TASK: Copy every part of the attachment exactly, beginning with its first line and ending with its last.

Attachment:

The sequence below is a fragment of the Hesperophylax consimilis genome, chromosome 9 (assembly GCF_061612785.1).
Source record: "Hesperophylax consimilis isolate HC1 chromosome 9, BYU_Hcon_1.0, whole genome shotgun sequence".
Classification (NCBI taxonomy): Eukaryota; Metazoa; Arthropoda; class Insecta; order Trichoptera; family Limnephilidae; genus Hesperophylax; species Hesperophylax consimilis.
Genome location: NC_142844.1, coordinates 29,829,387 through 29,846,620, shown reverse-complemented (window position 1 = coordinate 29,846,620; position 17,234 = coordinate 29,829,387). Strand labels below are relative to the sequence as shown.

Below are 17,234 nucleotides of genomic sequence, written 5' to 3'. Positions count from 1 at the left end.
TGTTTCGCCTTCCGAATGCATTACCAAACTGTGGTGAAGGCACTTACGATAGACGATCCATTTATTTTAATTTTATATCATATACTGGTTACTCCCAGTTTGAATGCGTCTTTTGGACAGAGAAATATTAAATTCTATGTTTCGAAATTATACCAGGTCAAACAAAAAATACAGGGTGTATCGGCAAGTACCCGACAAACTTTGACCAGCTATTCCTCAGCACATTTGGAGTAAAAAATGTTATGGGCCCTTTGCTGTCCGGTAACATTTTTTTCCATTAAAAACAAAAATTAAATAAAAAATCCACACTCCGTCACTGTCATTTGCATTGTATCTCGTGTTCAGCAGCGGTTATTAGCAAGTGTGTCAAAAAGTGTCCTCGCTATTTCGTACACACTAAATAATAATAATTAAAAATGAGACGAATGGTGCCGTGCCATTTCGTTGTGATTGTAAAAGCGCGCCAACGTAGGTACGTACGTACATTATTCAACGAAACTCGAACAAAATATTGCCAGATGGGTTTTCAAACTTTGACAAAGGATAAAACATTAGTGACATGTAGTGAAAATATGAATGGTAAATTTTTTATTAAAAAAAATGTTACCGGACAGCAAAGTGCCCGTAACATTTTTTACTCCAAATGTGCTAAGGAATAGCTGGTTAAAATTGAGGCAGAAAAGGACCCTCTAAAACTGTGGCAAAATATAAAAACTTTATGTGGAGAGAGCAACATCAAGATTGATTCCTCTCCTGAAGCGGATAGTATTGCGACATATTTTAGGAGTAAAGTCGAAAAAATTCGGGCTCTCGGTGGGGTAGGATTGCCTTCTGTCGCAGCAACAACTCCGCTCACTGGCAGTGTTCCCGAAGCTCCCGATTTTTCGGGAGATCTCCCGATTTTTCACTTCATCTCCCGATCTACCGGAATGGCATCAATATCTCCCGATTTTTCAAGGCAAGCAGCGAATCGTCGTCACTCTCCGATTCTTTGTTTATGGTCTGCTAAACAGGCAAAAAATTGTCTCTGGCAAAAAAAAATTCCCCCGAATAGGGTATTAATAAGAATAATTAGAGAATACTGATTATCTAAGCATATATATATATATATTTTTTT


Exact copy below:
The sequence below is a fragment of the Hesperophylax consimilis genome, chromosome 9 (assembly GCF_061612785.1).
Source record: "Hesperophylax consimilis isolate HC1 chromosome 9, BYU_Hcon_1.0, whole genome shotgun sequence".
Classification (NCBI taxonomy): Eukaryota; Metazoa; Arthropoda; class Insecta; order Trichoptera; family Limnephilidae; genus Hesperophylax; species Hesperophylax consimilis.
Genome location: NC_142844.1, coordinates 29,829,387 through 29,846,620, shown reverse-complemented (window position 1 = coordinate 29,846,620; position 17,234 = coordinate 29,829,387). Strand labels below are relative to the sequence as shown.

Below are 17,234 nucleotides of genomic sequence, written 5' to 3'. Positions count from 1 at the left end.
TGTTTCGCCTTCCGAATGCATTACCAAACTGTGGTGAAGGCACTTACGATAGACGATCCATTTATTTTAATTTTATATCATATACTGGTTACTCCCAGTTTGAATGCGTCTTTTGGACAGAGAAATATTAAATTCTATGTTTCGAAATTATACCAGGTCAAACAAAAAATACAGGGTGTATCGGCAAGTACCCGACAAACTTTGACCAGCTATTCCTCAGCACATTTGGAGTAAAAAATGTTATGGGCCCTTTGCTGTCCGGTAACATTTTTTTCCATTAAAAACAAAAATTAAATAAAAAATCCACACTCCGTCACTGTCATTTGCATTGTATCTCGTGTTCAGCAGCGGTTATTAGCAAGTGTGTCAAAAAGTGTCCTCGCTATTTCGTACACACTAAATAATAATAATTAAAAATGAGACGAATGGTGCCGTGCCATTTCGTTGTGATTGTAAAAGCGCGCCAACGTAGGTACGTACGTACATTATTCAACGAAACTCGAACAAAATATTGCCAGATGGGTTTTCAAACTTTGACAAAGGATAAAACATTAGTGACATGTAGTGAAAATATGAATGGTAAATTTTTTATTAAAAAAAATGTTACCGGACAGCAAAGTGCCCGTAACATTTTTTACTCCAAATGTGCTAAGGAATAGCTGGTTAAAATTGAGGCAGAAAAGGACCCTCTAAAACTGTGGCAAAATATAAAAACTTTATGTGGAGAGAGCAACATCAAGATTGATTCCTCTCCTGAAGCGGATAGTATTGCGACATATTTTAGGAGTAAAGTCGAAAAAATTCGGGCTCTCGGTGGGGTAGGATTGCCTTCTGTCGCAGCAACAACTCCGCTCACTGGCAGTGTTCCCGAAGCTCCCGATTTTTCGGGAGATCTCCCGATTTTTCACTTCATCTCCCGATCTACCGGAATGGCATCAATATCTCCCGATTTTTCAAGGCAAGCAGCGAATCGTCGTCACTCTCCGATTCTTTGTTTATGGTCTGCTAAACAGGCAAAAAATTGTCTCTGGCAAAAAAAAATTCCCCCGAATAGGGTATTAATAAGAATAATTAGAGAATACTGATTATCTAAGCATATATATATATATATTTTTTT